Safety Class

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This class is a prerequisite for Building or any hardware work.

Hazards to You[edit]

Here are some things to be careful of.

Electric shock[edit]

Unplug the power cord, or at the very least turn off the power switch on the back of the PSU before working inside a case.

Many computer parts feature capacitors as a component. Capacitors can hold a charge for a long time, even when the device has been unplugged for months or years. Smaller capacitors as found on mainboards or expansion cards are unlikely to hurt you. Never disassemble a power supply unit or CRT monitor as the capacitors inside can carry a dangerous level of charge.

Cuts[edit]

There are hundreds of things in a computer case you can cut yourself on. Flexible nitrile work gloves are strongly recommended.

Respiratory hazard[edit]

Many, or even most, of the systems we open up will be full of dust. Be prepared for the occasional moldy spilled drink, mouse carcass, or discarded clothing ( koanhead has found each of these inside computers at least once.) The process of cleaning these old machines is bound to release all this nastiness. A dust mask and eye protection are recommended for these situations.

Little flying bits[edit]

Working on computers takes a gentle touch so this won't happen often. There are very few things inside a computer case that need to be forced. Don't be in a hurry. Occasionally parts will go flying and some eye protection is not a bad idea.

People[edit]

People make mistakes. Put a bunch of people in a small space with a lot going on, and they make more mistakes. Luckily, it works the opposite way as well. Keep an eye out for your neighbors, help when they need help, interrupt if they are about to do something hazardous, and above all be kind. We're all learning.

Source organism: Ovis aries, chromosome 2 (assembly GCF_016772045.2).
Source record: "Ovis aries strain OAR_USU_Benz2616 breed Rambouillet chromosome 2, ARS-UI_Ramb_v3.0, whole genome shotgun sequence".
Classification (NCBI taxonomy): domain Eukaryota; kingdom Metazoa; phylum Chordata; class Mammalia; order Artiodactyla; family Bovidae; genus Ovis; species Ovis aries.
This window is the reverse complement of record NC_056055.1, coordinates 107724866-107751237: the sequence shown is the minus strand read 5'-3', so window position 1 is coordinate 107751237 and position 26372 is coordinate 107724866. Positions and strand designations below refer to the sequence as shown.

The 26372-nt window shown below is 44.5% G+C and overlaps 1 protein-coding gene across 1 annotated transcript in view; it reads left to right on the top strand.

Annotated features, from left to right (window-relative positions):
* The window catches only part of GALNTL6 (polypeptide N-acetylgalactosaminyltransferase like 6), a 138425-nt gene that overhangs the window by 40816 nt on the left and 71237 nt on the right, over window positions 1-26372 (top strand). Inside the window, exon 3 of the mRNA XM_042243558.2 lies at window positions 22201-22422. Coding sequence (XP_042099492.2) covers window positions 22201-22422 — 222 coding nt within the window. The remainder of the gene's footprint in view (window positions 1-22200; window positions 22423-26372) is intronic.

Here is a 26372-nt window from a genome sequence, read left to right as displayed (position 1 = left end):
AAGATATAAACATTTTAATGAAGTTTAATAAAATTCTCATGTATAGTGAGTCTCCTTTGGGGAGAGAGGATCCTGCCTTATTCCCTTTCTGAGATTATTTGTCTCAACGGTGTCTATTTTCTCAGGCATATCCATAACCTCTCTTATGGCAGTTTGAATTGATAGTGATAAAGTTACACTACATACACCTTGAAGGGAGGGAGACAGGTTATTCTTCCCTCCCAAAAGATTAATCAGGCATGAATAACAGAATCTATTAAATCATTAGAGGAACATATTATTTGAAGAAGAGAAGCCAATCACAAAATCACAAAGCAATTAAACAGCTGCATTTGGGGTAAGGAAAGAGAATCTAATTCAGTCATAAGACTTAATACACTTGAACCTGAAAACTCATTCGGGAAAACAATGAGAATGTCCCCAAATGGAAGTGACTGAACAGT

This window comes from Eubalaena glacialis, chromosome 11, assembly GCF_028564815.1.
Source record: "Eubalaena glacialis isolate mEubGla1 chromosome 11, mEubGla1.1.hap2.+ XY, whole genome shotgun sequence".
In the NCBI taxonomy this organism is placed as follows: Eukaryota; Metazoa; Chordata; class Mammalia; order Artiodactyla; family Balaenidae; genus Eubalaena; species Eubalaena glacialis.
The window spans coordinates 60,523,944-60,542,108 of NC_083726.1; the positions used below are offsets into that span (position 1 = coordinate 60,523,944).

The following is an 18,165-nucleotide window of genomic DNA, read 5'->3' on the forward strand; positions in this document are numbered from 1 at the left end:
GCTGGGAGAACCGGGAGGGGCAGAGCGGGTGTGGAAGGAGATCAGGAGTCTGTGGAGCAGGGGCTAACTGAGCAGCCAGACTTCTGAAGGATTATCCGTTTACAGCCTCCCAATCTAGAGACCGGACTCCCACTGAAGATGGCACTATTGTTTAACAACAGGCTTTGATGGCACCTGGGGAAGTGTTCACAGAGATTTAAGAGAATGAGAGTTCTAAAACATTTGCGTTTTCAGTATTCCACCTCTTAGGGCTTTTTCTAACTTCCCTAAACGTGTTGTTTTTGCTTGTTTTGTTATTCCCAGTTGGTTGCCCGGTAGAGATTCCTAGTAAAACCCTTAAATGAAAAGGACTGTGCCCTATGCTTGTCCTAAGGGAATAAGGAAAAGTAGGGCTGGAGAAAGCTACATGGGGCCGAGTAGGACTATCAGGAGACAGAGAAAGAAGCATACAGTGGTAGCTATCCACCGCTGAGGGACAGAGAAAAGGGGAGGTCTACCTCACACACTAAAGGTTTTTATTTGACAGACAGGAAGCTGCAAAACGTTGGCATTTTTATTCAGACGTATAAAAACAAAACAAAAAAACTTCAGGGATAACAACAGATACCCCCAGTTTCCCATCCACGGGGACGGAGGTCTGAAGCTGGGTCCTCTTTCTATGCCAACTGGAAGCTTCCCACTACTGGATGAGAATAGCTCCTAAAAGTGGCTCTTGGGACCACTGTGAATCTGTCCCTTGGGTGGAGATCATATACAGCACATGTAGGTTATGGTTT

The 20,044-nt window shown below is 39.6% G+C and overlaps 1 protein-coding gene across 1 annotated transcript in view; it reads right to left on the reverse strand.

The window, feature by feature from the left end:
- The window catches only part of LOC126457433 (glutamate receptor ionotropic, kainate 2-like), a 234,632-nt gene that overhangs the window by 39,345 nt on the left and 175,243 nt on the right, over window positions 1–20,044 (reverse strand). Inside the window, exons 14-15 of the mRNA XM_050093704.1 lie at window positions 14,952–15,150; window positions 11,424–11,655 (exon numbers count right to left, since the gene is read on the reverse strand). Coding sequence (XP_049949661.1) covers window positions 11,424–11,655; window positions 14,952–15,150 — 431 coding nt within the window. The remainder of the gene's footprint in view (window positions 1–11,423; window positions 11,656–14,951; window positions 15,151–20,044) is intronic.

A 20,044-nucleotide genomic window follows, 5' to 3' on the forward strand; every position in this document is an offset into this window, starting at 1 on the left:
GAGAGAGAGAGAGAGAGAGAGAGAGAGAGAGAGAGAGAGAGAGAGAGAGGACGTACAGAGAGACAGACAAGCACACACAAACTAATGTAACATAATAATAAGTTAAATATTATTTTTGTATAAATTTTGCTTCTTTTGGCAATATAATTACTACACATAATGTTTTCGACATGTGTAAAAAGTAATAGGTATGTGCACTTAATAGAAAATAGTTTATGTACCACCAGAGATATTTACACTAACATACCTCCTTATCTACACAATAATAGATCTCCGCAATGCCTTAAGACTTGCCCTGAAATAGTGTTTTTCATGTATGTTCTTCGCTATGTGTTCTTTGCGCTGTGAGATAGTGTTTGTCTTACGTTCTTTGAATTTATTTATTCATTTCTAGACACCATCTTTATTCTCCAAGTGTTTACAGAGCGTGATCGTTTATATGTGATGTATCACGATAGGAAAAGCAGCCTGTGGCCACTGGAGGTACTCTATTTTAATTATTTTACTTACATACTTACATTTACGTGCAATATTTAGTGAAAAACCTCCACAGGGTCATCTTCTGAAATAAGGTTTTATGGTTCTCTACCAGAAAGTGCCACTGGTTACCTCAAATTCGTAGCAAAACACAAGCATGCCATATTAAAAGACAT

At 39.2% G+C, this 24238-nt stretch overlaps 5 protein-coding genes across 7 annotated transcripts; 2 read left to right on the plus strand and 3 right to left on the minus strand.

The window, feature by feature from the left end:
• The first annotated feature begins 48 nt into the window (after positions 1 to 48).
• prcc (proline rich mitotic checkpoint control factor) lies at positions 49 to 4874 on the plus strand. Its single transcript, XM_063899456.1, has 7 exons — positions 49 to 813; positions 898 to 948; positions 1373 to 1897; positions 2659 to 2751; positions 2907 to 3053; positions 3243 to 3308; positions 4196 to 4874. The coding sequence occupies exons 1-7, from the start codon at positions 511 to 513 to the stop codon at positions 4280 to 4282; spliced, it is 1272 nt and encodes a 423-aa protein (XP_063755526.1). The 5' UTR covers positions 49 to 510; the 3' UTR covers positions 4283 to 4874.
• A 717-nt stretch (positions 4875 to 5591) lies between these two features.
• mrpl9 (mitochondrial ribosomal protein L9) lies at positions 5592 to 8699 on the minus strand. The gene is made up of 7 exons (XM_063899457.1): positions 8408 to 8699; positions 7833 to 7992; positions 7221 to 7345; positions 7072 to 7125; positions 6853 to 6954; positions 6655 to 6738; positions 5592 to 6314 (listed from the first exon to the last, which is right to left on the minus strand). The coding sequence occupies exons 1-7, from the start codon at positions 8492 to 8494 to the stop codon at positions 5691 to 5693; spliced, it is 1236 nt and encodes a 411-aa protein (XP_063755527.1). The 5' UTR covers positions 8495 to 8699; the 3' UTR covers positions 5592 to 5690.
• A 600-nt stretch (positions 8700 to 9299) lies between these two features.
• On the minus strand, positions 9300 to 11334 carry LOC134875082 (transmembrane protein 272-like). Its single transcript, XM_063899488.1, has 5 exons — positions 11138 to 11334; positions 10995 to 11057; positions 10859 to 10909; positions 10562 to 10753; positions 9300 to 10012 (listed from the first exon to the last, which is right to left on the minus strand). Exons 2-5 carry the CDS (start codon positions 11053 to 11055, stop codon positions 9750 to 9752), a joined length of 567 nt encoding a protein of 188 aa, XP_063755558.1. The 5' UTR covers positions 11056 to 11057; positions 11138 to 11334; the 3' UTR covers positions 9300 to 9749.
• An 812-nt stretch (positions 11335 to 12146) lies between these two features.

Hazards to Computers[edit]

Here are some ways you can break a computer. We don't care if you destroy a machine in Build, as long as you don't injure anyone. The more machines survive Build though, the faster people get their computers.

Electrostatic Discharge (ESD)[edit]

Your body builds up a static charge, especially in cold and dry environments. If you don't ground yourself, then you can discharge into certain sensitive equipment. The minimum amount of static shock it takes to damage a component is less than you can feel. CPUs, RAM and HDDs are all particularly vulnerable. Keep these components in anti-static bags until time for use. Use your grounding strap. Make a habit of periodically grounding out by touching the case if you don't have a strap. There is fancier equipment to protect components from ESD like special mats, which we might get in the future.

Moisture[edit]

Don't get components wet. If they get wet, allow them to dry thoroughly before passing electricity through them. Keep drinks and food away from equipment.

Skin oils[edit]

No matter how clean you are, your skin exudes oils that can damage certain sensitive components. The pins on a CPU and the edge connectors on RAM and expansion cards are examples. Take care in handling these things, hold them by their edges and try not to touch them with your bare hands.


Protection[edit]

Where's the stuff?[edit]

FCS Safety Inventory Safety equipment is on the shelf. There are gloves, eye protection and dust masks.

Right now we have only one grounding strap and no tacky pads for ESD protection. We're working on it.

Demonstration of best practices[edit]

I recommend that Safety Class instructors use a broken computer to demonstrate best practices with safety equipment and procedures. Point out:

  • sharp edges
  • catch points
  • vulnerable areas
  • good grounding areas; how to ground a case
  • what parts to avoid touching
  • how to hold sensitive parts


Users Who have completed this class[edit]

sign with ~~~~ if you are willing to publicly acknowledge that you understand and will comply with best practices for safety, and that your presence at the facility depends on this.

AaronPeterson (talk) 03:59, 29 October 2014 (PDT)Cateogry:Procedures